Leaders face an almost daily need to communicate an engaging vision, to advocate for their programs, and to convince others to align their efforts and support the common objective.1 These skills are essential components of successful negotiation as well. Listed in the leadership competencies set forth from organizations such as the Maternal and Child Health Bureau,2,3 the Association of Schools of Public Health,4 and the National Public Health Leadership Development Network,5 negotiation skills are essential equipment in any leader's toolbox.
Negotiation has been defined as “bargaining (give and take) process between two or more parties (each with its own aims, needs and viewpoints) seeking to discover a common ground and reach an agreement to settle a matter of mutual concern or resolve a conflict,”6 or more simply, “to confer with another so as to arrive at the settlement of some matter.”7 When the outcome matters highly to 1 or more parties at the table, the negotiation process can be much more challenging, which leads to a general impression that negotiation is not typically a pleasant business. Negotiation itself can become far more complex when the negotiation phase mistakenly comes before the influence stage, with the parties negotiating the terms before they have really established the need for a solution. It is the influence stage that is more important and will help public health leaders engage in negotiation successfully because the influence stage first establishes a common goal or vision with the other party. Once there is mutual agreement that a shared need exists, it is far easier to come to terms about the “matter of mutual concern ... or conflict” (the negotiation stage). The frustration with negotiation is understandable and should be expected when the process is engaged from back-to-front rather than front-to-back. Working from the standpoint of first creating influence, there are 5 sources of power to consider: knowledge, attitude, authority, objectivity, and skills. Understanding and addressing these will help make the subsequent negotiations much simpler. This article focuses on the facets of knowledge that will give public health leaders an edge in negotiations. Part II of this article addresses attitude, authority, objectivity, and skills as sources of influence.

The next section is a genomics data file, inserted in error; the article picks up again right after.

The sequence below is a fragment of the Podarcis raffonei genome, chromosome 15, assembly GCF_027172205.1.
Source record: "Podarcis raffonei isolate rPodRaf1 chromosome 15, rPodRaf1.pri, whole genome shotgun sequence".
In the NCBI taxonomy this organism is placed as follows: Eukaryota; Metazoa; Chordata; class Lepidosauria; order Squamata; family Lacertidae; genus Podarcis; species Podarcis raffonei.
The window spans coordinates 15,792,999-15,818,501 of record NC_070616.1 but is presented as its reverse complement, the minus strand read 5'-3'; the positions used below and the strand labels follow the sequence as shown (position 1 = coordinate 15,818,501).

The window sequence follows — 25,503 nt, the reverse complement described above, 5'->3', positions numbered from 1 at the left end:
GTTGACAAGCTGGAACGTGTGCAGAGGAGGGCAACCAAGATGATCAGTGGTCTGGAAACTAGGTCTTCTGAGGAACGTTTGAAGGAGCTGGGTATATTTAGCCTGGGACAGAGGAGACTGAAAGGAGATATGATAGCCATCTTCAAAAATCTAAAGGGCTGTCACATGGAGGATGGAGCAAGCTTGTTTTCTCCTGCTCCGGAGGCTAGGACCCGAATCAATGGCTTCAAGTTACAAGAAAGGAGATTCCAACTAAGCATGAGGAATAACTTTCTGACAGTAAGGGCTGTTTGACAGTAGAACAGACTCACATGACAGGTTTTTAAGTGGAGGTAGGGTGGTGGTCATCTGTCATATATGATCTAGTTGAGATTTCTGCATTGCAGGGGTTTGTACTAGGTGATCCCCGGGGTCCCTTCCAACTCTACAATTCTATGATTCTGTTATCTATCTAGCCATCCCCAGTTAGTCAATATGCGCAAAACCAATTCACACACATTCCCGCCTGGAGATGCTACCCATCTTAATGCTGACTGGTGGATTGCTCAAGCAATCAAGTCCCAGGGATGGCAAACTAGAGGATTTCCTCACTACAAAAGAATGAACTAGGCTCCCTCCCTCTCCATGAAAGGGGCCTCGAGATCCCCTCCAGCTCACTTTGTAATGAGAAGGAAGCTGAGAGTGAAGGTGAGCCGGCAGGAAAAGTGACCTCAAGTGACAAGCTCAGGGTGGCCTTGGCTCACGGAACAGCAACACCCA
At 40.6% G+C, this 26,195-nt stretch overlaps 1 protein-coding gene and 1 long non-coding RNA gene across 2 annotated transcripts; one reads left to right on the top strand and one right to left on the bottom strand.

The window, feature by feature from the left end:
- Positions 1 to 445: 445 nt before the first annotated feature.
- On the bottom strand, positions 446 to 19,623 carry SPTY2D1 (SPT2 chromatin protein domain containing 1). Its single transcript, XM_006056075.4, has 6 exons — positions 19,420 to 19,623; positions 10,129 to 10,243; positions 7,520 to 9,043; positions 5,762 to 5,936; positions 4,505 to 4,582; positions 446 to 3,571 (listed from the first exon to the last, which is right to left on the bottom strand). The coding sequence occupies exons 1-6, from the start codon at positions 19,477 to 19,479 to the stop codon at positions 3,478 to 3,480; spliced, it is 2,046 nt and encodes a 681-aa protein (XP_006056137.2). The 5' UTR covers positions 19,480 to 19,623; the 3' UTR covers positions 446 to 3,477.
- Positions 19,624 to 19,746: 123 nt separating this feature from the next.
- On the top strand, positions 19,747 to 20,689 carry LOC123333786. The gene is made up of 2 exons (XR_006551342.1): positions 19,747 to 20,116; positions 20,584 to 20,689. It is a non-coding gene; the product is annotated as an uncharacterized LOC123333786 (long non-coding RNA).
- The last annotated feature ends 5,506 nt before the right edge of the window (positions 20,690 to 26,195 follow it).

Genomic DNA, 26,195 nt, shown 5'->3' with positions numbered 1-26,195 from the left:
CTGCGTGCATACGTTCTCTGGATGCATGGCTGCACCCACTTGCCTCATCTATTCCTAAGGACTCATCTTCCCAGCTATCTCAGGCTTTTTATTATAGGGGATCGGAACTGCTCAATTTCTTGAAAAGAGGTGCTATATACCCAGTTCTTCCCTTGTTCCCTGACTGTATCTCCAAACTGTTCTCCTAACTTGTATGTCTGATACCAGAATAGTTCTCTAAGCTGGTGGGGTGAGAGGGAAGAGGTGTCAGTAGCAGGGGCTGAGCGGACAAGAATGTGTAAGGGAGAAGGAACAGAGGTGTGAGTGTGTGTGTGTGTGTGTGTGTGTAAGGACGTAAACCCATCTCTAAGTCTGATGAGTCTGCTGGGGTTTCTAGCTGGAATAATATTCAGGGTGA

As a core component of influence, knowledge can relate to data and information or to insight about a particular subject. Highly trained, technically competent individuals, such as public health or health care leaders, often rely on their fund of knowledge from their technical discipline. For many, it can be tempting to use sheer knowledge (data) to convince others of why they should act or what action they should take—and the more knowledge the better. Inadequate knowledge is addressed by researching the topic. Misjudgments in the value of data occur when the data are interesting, but they do not directly support the issue one is advocating for or are too complex to be easily understood by the other party. While well-targeted data are undeniably important, data do not drive all decision making—nor do they fully drive successful influence or negotiation. For example, the press frequently brings to light stories of people following injudicious courses of action—in the personal, health, business, and even political sectors—or believing in the seemingly impossible for emotional or other reasons. This is also true in public health, as has been sadly demonstrated in the Ebola outbreak in Africa8 and in the cases in the United States, that data and logic may inform, but do not drive, the courses of action for many.